WellesleyWeston Magazine

FALL 2015

Launched in 2005, WellesleyWeston Magazine is a quarterly publication tailored to Wellesley and Weston residents and edited to enrich the experience of living in two of Massachusetts' most desirable communities.

Issue link: http://wellesleywestonmagazine.epubxp.com/i/553574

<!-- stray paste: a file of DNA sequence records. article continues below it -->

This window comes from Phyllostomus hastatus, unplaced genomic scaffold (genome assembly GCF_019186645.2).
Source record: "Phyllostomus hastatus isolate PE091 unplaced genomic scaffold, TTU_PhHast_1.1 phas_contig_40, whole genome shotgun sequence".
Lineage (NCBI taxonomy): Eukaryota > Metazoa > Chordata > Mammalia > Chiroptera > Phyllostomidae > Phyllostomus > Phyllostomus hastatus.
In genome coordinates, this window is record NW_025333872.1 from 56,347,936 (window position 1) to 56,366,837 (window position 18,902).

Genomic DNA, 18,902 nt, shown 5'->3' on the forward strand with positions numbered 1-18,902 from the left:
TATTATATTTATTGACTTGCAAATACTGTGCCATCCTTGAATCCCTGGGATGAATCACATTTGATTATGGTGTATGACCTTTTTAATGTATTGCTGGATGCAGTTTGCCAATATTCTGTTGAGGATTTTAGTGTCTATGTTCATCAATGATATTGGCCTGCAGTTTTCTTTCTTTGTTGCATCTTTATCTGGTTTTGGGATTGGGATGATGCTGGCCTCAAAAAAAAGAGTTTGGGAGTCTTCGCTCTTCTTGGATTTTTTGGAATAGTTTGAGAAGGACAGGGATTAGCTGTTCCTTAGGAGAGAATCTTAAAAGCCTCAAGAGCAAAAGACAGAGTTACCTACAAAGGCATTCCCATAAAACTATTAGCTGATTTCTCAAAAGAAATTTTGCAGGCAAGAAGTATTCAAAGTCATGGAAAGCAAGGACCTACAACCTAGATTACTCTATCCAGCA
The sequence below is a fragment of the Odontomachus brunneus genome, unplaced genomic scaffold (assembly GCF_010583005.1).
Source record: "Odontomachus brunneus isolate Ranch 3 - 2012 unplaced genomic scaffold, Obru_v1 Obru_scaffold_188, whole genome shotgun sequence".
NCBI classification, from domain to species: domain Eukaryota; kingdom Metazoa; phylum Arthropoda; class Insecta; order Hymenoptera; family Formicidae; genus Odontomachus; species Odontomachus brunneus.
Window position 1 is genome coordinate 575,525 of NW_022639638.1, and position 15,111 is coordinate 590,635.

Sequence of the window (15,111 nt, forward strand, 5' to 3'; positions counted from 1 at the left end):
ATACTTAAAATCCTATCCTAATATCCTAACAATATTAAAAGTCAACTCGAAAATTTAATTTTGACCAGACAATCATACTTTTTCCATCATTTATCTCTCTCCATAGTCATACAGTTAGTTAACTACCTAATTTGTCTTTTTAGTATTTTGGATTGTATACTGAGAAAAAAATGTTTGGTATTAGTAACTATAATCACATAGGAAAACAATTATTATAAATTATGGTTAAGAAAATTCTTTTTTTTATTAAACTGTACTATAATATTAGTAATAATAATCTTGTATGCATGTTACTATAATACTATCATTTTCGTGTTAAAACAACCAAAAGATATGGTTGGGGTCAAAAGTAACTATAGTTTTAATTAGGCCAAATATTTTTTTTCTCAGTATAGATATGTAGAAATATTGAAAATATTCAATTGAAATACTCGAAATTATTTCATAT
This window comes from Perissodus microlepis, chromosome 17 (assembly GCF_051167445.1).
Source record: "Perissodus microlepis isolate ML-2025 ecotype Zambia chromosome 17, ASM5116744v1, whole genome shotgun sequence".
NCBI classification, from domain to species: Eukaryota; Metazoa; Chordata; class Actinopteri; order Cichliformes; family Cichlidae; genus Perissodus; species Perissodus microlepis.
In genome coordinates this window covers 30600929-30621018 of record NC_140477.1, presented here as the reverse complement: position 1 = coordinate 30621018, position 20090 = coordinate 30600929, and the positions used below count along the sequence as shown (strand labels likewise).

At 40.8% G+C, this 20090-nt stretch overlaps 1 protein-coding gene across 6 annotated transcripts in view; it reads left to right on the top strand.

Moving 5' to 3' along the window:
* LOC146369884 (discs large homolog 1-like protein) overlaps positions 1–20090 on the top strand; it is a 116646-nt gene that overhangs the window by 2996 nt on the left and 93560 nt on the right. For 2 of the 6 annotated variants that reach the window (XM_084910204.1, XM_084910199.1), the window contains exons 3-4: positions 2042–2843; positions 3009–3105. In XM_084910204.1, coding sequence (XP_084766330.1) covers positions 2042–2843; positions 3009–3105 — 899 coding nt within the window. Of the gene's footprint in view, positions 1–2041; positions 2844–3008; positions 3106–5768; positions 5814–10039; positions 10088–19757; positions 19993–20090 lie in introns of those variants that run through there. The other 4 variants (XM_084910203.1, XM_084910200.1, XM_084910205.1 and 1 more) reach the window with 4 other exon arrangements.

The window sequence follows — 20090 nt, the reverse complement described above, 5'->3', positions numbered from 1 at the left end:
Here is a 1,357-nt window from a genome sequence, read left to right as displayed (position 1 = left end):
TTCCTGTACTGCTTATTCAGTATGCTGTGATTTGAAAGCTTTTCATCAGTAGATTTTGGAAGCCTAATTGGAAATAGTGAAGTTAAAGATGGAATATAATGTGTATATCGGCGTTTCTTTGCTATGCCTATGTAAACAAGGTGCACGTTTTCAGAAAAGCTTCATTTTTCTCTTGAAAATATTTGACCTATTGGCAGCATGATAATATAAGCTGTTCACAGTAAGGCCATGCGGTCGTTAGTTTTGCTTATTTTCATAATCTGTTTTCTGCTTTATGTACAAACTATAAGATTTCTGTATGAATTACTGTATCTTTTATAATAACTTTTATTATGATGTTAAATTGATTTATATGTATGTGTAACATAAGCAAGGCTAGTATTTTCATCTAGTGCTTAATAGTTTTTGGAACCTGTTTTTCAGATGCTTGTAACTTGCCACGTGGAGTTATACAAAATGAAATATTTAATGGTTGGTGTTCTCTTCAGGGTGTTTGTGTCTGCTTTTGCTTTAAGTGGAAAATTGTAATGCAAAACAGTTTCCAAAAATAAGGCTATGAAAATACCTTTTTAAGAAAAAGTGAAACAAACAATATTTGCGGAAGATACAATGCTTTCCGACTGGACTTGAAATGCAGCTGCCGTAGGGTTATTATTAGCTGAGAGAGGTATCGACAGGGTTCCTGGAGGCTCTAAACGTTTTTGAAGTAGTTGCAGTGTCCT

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224 W e l l e s l e y W e s t o n M a g a z i n e | f a l l 2 0 1 5 it wasn't the graduation ceremony that made me cry; it was that last walk home alone from school. For fourteen years I had been walking with one of my three children to and from our local elementary school for each morning drop off and each afternoon pickup. Only the most extreme New England weather kept me from my ritual. Wellesley's unique configuration of local neighborhood schools, less than a mile (and often just blocks) away from most students' homes, encourages walking as one of the easiest options for getting to and from school. In fact, my children and I would often wonder why parents bothered to drive, since we often passed them, walking faster than they got there wait- ing in the carline. Walking to school let us test the weather to make sure we were dressed right for the day, give the dog some exercise, and catch up with neighbors. But what really made walking special was that uninterrupted time. No phones, no radio, no tech- nology — nothing but our walk together. Questions asked about what lay ahead that day on the walk there, and then how it all went on the way home. Time to hear about struggles with math, the latest drama with friends, and to just listen about what was important. Time to just be present. When my oldest daughter, now in college, had her last day of elementary school, my husband offered to walk her since he was home that morning. I quickly, and not so politely, declined. I cried on my solo return home because I knew it was the beginning of letting go, as she would be taking a bus to middle school. But I still had two left in the nest. Today, I cried once more. Walking home alone after parting with my youngest on this, her last day of elementary school, I reflected on these fourteen years. I returned to work several years ago, but arranged for part-time hours so I could be home when my kids were. So I could continue to be there for every walk. As I came through the door on that beautiful spring morn- ing, my husband was there in the kitchen, looked up from reading the paper, and just let me cry on his shoulder for a minute. It was the end of an era. But one that has been so blessed for our family and for which I feel so very fortunate. The school system released the bus routes for middle school and my daughter's stop is around the corner. The dog really does need a morning walk, so maybe I'll ask my daughter if we can join her on her way there — just that first day. MARIBETH SANABRIA lives in Wellesley and works as both a freelance editor and a teacher in the Weston Public Schools. narrative capturing a moment suburban sketches creative expressions your voice painting a portrait reflections Walks to Remember M A R I B E T H S A N A B R I A writer last but not least Be Creative This page is designed to give our readers the opportunity to express themselves creatively. If you have a short piece of fiction (300-500 words), a poem, illustration, or photo- graph depicting life in Wellesley and Weston, we would love to hear from you. Please email your submissions to jill@wellesley- westonmagazine.com.

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